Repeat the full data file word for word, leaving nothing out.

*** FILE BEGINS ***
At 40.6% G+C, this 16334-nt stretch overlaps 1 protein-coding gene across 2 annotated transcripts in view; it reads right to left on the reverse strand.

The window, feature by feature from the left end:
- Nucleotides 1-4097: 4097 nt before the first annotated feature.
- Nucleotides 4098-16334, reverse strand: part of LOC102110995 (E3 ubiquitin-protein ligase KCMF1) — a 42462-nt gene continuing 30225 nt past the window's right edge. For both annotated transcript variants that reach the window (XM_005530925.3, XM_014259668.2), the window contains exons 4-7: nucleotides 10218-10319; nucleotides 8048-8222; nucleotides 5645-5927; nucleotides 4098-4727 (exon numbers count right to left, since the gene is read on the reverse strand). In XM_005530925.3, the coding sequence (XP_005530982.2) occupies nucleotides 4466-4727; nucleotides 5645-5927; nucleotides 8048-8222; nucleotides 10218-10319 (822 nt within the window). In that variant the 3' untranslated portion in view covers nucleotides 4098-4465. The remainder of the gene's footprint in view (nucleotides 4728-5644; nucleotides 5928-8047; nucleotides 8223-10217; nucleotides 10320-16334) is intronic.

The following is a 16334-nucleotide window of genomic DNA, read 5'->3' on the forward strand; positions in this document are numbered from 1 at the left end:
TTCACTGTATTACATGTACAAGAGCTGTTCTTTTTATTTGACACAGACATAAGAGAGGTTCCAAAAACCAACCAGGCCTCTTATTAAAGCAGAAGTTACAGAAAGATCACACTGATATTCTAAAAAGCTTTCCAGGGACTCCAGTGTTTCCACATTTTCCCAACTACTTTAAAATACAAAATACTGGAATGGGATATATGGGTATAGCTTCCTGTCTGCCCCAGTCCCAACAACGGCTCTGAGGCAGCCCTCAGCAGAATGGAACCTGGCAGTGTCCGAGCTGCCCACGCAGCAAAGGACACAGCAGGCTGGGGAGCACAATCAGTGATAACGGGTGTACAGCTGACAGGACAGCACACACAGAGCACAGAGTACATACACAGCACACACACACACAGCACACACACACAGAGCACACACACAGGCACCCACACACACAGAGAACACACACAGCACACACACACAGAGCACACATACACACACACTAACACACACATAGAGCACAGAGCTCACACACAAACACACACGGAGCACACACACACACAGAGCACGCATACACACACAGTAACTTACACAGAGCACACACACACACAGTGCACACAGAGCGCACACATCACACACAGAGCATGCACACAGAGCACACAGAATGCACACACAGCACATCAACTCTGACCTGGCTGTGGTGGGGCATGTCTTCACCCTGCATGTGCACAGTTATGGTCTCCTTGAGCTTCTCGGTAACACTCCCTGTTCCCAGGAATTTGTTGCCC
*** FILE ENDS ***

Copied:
At 40.6% G+C, this 16334-nt stretch overlaps 1 protein-coding gene across 2 annotated transcripts in view; it reads right to left on the reverse strand.

The window, feature by feature from the left end:
- Nucleotides 1-4097: 4097 nt before the first annotated feature.
- Nucleotides 4098-16334, reverse strand: part of LOC102110995 (E3 ubiquitin-protein ligase KCMF1) — a 42462-nt gene continuing 30225 nt past the window's right edge. For both annotated transcript variants that reach the window (XM_005530925.3, XM_014259668.2), the window contains exons 4-7: nucleotides 10218-10319; nucleotides 8048-8222; nucleotides 5645-5927; nucleotides 4098-4727 (exon numbers count right to left, since the gene is read on the reverse strand). In XM_005530925.3, the coding sequence (XP_005530982.2) occupies nucleotides 4466-4727; nucleotides 5645-5927; nucleotides 8048-8222; nucleotides 10218-10319 (822 nt within the window). In that variant the 3' untranslated portion in view covers nucleotides 4098-4465. The remainder of the gene's footprint in view (nucleotides 4728-5644; nucleotides 5928-8047; nucleotides 8223-10217; nucleotides 10320-16334) is intronic.

The following is a 16334-nucleotide window of genomic DNA, read 5'->3' on the forward strand; positions in this document are numbered from 1 at the left end:
TTCACTGTATTACATGTACAAGAGCTGTTCTTTTTATTTGACACAGACATAAGAGAGGTTCCAAAAACCAACCAGGCCTCTTATTAAAGCAGAAGTTACAGAAAGATCACACTGATATTCTAAAAAGCTTTCCAGGGACTCCAGTGTTTCCACATTTTCCCAACTACTTTAAAATACAAAATACTGGAATGGGATATATGGGTATAGCTTCCTGTCTGCCCCAGTCCCAACAACGGCTCTGAGGCAGCCCTCAGCAGAATGGAACCTGGCAGTGTCCGAGCTGCCCACGCAGCAAAGGACACAGCAGGCTGGGGAGCACAATCAGTGATAACGGGTGTACAGCTGACAGGACAGCACACACAGAGCACAGAGTACATACACAGCACACACACACACAGCACACACACACAGAGCACACACACAGGCACCCACACACACAGAGAACACACACAGCACACACACACAGAGCACACATACACACACACTAACACACACATAGAGCACAGAGCTCACACACAAACACACACGGAGCACACACACACACAGAGCACGCATACACACACAGTAACTTACACAGAGCACACACACACACAGTGCACACAGAGCGCACACATCACACACAGAGCATGCACACAGAGCACACAGAATGCACACACAGCACATCAACTCTGACCTGGCTGTGGTGGGGCATGTCTTCACCCTGCATGTGCACAGTTATGGTCTCCTTGAGCTTCTCGGTAACACTCCCTGTTCCCAGGAATTTGTTGCCC